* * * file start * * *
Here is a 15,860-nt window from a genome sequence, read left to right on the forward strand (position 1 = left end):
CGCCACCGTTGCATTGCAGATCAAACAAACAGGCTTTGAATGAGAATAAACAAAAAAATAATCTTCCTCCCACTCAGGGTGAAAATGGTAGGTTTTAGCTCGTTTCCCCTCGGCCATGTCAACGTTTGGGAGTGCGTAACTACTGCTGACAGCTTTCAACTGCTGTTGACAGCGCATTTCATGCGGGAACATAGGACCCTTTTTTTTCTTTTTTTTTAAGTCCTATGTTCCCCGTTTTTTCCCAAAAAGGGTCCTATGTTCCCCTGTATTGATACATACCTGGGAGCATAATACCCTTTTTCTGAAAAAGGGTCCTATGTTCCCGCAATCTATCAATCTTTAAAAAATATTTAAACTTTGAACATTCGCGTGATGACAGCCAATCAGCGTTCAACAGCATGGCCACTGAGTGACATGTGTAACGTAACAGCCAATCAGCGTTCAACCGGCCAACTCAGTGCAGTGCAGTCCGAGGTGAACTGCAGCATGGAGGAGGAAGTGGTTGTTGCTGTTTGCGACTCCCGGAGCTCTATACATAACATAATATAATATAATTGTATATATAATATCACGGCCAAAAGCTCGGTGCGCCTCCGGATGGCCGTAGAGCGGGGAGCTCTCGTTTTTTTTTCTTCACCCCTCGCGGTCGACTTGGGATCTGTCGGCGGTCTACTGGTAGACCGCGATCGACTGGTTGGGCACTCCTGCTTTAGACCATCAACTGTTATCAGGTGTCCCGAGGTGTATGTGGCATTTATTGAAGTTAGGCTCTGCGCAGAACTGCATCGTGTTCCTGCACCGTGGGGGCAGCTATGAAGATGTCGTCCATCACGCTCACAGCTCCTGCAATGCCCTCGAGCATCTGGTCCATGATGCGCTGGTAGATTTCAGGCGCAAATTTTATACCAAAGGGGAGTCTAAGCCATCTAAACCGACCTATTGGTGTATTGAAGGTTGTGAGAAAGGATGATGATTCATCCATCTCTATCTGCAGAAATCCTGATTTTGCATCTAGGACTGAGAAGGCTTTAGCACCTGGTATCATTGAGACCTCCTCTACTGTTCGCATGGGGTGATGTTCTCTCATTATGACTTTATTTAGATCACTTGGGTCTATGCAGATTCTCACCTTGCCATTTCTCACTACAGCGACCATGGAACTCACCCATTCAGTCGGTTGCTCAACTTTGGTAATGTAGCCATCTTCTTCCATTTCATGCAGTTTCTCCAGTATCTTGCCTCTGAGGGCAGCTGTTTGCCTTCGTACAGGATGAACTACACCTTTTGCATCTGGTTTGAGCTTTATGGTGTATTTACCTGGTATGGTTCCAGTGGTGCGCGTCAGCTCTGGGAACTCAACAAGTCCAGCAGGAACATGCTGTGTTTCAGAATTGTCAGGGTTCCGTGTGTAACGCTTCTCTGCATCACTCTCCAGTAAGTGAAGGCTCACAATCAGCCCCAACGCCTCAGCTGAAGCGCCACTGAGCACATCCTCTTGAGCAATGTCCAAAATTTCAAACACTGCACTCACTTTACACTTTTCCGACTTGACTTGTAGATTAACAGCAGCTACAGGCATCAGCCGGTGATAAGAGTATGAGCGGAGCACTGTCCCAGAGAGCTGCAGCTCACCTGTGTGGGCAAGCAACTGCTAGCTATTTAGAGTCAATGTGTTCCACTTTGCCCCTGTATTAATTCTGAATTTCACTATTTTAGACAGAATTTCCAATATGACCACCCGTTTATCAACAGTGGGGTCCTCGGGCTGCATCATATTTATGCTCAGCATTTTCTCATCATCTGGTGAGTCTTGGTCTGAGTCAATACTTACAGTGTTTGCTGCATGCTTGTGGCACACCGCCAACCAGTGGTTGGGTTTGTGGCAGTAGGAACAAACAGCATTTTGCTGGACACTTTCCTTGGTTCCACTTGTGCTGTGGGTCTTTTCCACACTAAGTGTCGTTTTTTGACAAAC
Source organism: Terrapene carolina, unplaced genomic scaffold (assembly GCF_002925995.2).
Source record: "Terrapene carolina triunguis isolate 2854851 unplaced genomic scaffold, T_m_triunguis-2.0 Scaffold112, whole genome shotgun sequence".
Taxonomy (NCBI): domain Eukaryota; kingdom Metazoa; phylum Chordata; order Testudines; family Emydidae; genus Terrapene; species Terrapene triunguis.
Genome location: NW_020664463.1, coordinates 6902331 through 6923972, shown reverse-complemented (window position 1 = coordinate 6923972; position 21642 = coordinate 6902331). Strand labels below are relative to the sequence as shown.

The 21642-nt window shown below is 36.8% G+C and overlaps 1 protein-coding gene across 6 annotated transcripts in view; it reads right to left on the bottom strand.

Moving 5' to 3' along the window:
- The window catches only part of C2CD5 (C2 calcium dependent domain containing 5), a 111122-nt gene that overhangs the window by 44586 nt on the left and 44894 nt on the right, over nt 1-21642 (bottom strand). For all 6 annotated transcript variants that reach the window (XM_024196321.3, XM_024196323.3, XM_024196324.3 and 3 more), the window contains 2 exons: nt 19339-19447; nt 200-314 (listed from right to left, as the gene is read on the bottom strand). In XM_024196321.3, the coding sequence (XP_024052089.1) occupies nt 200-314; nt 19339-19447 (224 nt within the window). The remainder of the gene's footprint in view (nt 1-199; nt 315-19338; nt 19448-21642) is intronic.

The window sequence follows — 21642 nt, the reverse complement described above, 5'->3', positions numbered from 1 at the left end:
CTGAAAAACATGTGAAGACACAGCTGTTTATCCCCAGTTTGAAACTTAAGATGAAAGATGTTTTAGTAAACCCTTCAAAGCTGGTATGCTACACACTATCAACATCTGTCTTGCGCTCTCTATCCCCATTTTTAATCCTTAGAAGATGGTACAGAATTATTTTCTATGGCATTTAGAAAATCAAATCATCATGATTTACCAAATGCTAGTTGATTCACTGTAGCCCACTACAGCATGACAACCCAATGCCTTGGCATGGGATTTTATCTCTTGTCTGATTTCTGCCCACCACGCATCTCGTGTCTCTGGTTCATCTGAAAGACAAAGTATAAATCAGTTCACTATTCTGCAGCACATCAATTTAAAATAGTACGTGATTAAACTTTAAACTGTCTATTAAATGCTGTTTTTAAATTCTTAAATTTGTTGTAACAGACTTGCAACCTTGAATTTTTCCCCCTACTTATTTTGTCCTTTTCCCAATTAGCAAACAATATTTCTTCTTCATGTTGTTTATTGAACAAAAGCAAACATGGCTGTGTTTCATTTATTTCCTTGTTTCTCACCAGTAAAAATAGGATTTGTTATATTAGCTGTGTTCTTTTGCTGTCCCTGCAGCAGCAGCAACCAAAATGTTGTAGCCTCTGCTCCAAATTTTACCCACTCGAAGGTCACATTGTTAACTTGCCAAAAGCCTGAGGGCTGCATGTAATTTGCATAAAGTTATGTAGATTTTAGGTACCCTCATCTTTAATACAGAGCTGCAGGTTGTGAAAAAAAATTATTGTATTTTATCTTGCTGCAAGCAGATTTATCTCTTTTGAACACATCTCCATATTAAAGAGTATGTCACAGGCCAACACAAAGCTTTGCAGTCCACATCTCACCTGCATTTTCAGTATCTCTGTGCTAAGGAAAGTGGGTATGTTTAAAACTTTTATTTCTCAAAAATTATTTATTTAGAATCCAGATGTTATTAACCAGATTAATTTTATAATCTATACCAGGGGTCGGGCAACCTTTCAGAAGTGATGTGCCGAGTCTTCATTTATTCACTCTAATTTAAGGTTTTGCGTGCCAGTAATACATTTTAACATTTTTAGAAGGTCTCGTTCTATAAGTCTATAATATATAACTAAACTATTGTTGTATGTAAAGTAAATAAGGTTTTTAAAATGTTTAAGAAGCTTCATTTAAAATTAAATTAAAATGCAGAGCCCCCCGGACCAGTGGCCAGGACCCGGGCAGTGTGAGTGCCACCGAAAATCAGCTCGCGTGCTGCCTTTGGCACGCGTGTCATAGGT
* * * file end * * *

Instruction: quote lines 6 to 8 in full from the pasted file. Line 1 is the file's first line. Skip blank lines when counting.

Genome location: NW_020664463.1, coordinates 6902331 through 6923972, shown reverse-complemented (window position 1 = coordinate 6923972; position 21642 = coordinate 6902331). Strand labels below are relative to the sequence as shown.

The 21642-nt window shown below is 36.8% G+C and overlaps 1 protein-coding gene across 6 annotated transcripts in view; it reads right to left on the bottom strand.

Moving 5' to 3' along the window: